A Big Fall

Fall is expected to be big, with a flurry of houses coming back onto the market after Sept. 6. But there a few "Big Falls" too, ranging from property values to the conditions of homes.

The summer real estate season officially comes to end on Labor Day, Sept. 5. It’s been a long one, with a significant part of the Berkeley market mostly in the doldrums. Lots of houses that came on the market in late spring are still available, or were taken off due to lack of activity and are slated to return this fall. If history is any indicator, buyers can expect a large uptick in the inventory starting Sept. 6. That is one meaning of my use of the term “Big Fall" — fall will be big.

Another meaning of "Big Fall" is the stunning house that just came on the market at 506 The Alameda, a 4Br/3Ba, approx 2,740 sq ft, built in 1968. Check out this recent sales history: it came on the market in May 2007 as a fixer-upper with an asking price of $799,000. But the market was still hot then and it received a healthy $123,000 overbid and sold as-is for $922,000. I presume it was purchased by a contractor/developer because just ten months later, after a major remodel, it came back on the market with an asking price of $1,980,000. Alas, the market did not agree with this price and it sat on the market a very long 174 days. After several price reductions, it sold for $1,575,000 in Sept 2008.  Now, just three years and some questionable "improvements" (astroturf?) later, it is back on the market, for……..$1,095,000, or $480,000 less than what they paid for it. That’s what I call a “Big Fall.”

Yet another “Big Fall” is the house at 830 Santa Barbara Rd, which started out at $1,055,000 before quickly dropping to its current $975,000 asking price. The big fall here is how the house has been allowed to decay over its 97 years of life, designed and built by noted architect Carr Jones. Built mostly of presumably old-growth redwood timbers, framing, siding, shingles and interior panels, it must have been truly stunning in its day. But you know how you sometimes hear of an old and historic house that “hasn’t been touched” and that is meant as a compliment? In this case, “hasn’t been touched” is an indictment of severe and sad neglect. Much of the wood has not been cared for and dry rot is everywhere. Doors and window frames and many projecting roof beams just crumble to the touch. The foundation has at least one huge crack and settling is evident in most rooms. The electrical is mostly from 1914, with bare light bulbs hanging from cords out of the ceiling. I imagine the plumbing is similarly original. There is also a fascinating outbuilding — a combination of enclosed and large open-air rooms housing some an antique woodworking lathe, driven by a motor and wide leather straps!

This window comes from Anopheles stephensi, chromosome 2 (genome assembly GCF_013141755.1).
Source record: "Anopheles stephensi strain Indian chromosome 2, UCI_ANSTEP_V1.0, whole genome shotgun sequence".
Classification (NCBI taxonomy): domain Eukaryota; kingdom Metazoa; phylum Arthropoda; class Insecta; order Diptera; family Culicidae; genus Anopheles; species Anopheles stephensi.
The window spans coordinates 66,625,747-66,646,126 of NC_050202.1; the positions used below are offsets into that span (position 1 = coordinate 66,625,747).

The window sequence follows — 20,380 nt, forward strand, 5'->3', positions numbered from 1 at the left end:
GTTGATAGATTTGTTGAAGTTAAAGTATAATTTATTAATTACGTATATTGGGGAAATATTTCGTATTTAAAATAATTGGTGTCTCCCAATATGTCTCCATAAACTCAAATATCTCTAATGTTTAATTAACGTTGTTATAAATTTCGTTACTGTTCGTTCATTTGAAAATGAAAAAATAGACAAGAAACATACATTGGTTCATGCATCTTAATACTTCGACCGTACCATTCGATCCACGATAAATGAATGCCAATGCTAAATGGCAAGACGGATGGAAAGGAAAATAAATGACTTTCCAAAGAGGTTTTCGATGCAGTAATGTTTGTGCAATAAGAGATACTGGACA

The one and only element of the property that has remained fantastic over its lifetime is the VIEW. So if you are looking for a major fixer-upper project (one can easily spend $500k and more in renovations) and already have a cool million dollars in cash to buy it outright (no conventional lender would finance its purchase due to its condition), and you want a killer view, than this one is for you. You’ve got a long way to go to make up its “Big Fall”, but I think in the end, you could have a really fabulous property.

Brett Weinstein is broker and co-founder of Realty Advocates, a full-service lower commission brokerage serving Berkeley since 1986. Brett is also a Berkeley mural hunter, and has found over 100 examples within City limits. Click here to see his collection.

This post is contributed by a community member. The views expressed in this blog are those of the author and do not necessarily reflect those of Patch Media Corporation. Everyone is welcome to submit a post to Patch. If you'd like to post a blog, go here to get started.

Richard Pollock September 03, 2011 at 05:58 PM
Hi Brett, It's nice to see you on the Patch. Great article by the way!
Brett Weinstein October 06, 2011 at 10:13 PM
Update: 506 The Alameda closed for $1,175,000, up $80,000 from its asking price, but still $400,000 less than was paid just 3 years earlier. 830 Santa Barbara is still available.


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